My apologies for not posting Wednesday–it’s been hectic. And yes, I’m talking about abortion.
As everyone who reads this blog probably knows, the Texas state legislature recently passed legislation that severely restricted both the sale of abortion services and their acquirement.
As you might be able to guess, this does not fill me with tears and woe. I’ve heard most of the arguments against such restrictions, and they don’t hold up very well. Many of the arguments focus on the motives of the restrictors, which I covered earlier here: https://thesoapboxguild.wordpress.com/2013/06/15/getting-snowed. Most of the others seem to forget things like adoption. I also refuse to consider statements like “You’ll never be pregnant, so you have no right to speak” to be legitimate argument—largely because it is a curious fact that no one talking about abortion will ever be in a position where they can be aborted.
The only really compelling arguments for circumstances in which elective abortion should be legal can be found in the question of what to do with children resulting from cases of rape and incest. As to these, I am unaware of any current laws that allow executing children for the crimes of their fathers.
I do not include “life of the mother” in this because, as far as I know, all such cases also involve the death of the child if nothing is done. That’s not elective abortion, that’s choosing whether to let two people die or kill one person. Now, you’d better make right sure that two people will die if you don’t kill one before you kill the one, but I’m not willing to make someone die to save someone who probably won’t live anyway. Also, I think that if you at least try to save the kid, then it counts as inducing premature birth.
Which brings me to the question of this thing called “bodily autonomy,” which I ran across during a Facebook debate. Yes, occasionally those are more than just wastes of time. The argument runs as follows: A. Your body is yours; B. No one has the right to use your body without your consent. When used by those who want to see elective abortion remain legal, this is then followed by: C. An unborn child uses a woman’s body to live; Therefore, D. a woman has the right to evict the resident whenever she chooses.
Let me lay out my cards here. I don’t believe in bodily autonomy, but rather the imago Dei as the basis for my opposition to things like slavery, etc. That deserves a blog post in and of itself, but my point here is to say that I may not understand this as well as someone who believes in the notion.
That being said, I think I understand what the concept’s purpose is. It’s a way to have a purely secular argument against things like slavery and such, and I get that. However, even the concept of bodily autonomy really doesn’t explain why elective abortion in all circumstances should be legal.
First, it’s a misapplication of the principle. The intent of the idea is to prevent other people from intentionally exploiting other people. Forgive me from generalizing from experience here, but when I was conceived, no one asked me if I wanted to be conceived at all, much less whose Fallopian tube I wanted to be conceived in. In other words, the unborn child has not chosen to use the womb it is residing in. Saying that the unborn child is an intruder that may be killed is kind of like saying that I have the right to kill someone if another person kidnaps them, ties them hand and foot and gags them, and then throws them into my house.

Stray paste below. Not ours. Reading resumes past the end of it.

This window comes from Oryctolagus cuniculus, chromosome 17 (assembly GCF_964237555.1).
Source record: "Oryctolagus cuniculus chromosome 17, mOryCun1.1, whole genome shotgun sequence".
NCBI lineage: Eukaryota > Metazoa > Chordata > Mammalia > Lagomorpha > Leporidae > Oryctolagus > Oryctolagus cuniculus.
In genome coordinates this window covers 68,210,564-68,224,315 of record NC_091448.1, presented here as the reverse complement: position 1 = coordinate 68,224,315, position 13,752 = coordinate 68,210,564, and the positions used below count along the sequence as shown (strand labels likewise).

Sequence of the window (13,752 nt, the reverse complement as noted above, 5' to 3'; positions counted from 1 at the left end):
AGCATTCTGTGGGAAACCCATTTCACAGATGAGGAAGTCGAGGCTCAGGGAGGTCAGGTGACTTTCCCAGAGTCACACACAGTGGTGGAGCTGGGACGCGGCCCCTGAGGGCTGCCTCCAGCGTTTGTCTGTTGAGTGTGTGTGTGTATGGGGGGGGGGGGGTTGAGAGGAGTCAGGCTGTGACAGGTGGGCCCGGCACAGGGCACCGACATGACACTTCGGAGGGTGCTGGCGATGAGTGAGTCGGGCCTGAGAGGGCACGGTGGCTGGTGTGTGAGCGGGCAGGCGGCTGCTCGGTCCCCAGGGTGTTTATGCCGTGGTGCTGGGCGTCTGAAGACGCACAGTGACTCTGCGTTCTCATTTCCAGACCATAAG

Not only that, but it’s not like the unborn one in this situation is simply using the womb for their convenience. They’re literally dependent on the thing. Given the choice, if they could choose, they would be out of there and living.
Side note: One complaint I heard during the aforementioned debate was that such restrictions mean that the unborn have greater rights than their mothers. Yeah, right. The only right they have that they can even sort of use is the right to live. Liberty? Tethered by a literal umbilical cord and stuck inside a space that is maybe a foot square. Pursuit of happiness? See above.
And if you want to get into the Bill of Rights, as near as I can tell, the only right the unborn can actually use that’s in there is the one about no one being “deprived of their life…save by due process of law.” And no one seems to be proposing that women don’t have a right to live.
Secondly, on this argument, let’s talk about the one unborn for a moment, I mean, sure they don’t speak–or, for that matter, really think. But, well, they’re human, right? Doesn’t that mean they might get some say as to what they want done with their bodies? Well, since they can’t have a say in the matter, seeing as they don’t talk or anything, maybe we should err on the side of not killing them.
All of this having been said, there are certain arguments that can be made for abortion, such as lower crime rates, not making unwanted children suffer (a curious argument, since their existence is being cut off, but I digress), and the amelioration of various other social ills. Two things: Almost all of these could be solved via other means, and it is also true that said social ills could be fixed by killing all the poor, sick, abused, and/or physically/mentally unhealthy people. No one is proposing this because everyone knows it’s wrong.
In other words, this isn’t even a wolf by the ears, folks, much less “a good, a positive good!”
‘Til next time,
Lowell Van Ness